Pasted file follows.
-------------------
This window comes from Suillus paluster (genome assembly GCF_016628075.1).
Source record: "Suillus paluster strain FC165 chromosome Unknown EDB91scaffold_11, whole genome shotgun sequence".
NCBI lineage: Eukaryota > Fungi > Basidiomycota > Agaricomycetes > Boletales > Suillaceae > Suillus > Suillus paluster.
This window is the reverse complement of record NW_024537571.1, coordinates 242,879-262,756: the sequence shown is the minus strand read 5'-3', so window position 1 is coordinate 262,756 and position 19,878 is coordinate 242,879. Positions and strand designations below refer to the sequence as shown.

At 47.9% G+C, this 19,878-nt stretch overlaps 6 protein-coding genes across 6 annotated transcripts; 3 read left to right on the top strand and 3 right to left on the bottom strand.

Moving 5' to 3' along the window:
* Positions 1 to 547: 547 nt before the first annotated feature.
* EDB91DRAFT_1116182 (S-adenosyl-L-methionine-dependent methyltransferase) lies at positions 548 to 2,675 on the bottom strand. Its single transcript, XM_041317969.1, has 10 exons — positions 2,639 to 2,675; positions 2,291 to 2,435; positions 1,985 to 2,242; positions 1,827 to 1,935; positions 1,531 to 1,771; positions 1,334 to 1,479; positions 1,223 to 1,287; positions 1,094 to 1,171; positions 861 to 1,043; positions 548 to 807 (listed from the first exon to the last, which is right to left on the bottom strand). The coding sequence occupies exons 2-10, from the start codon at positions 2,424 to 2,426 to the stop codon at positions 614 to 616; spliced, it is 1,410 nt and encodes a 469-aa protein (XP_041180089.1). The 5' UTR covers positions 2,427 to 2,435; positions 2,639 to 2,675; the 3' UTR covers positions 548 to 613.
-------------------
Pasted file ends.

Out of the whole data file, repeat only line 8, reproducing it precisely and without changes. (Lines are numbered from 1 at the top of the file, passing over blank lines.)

* EDB91DRAFT_1116182 (S-adenosyl-L-methionine-dependent methyltransferase) lies at positions 548 to 2,675 on the bottom strand. Its single transcript, XM_041317969.1, has 10 exons — positions 2,639 to 2,675; positions 2,291 to 2,435; positions 1,985 to 2,242; positions 1,827 to 1,935; positions 1,531 to 1,771; positions 1,334 to 1,479; positions 1,223 to 1,287; positions 1,094 to 1,171; positions 861 to 1,043; positions 548 to 807 (listed from the first exon to the last, which is right to left on the bottom strand). The coding sequence occupies exons 2-10, from the start codon at positions 2,424 to 2,426 to the stop codon at positions 614 to 616; spliced, it is 1,410 nt and encodes a 469-aa protein (XP_041180089.1). The 5' UTR covers positions 2,427 to 2,435; positions 2,639 to 2,675; the 3' UTR covers positions 548 to 613.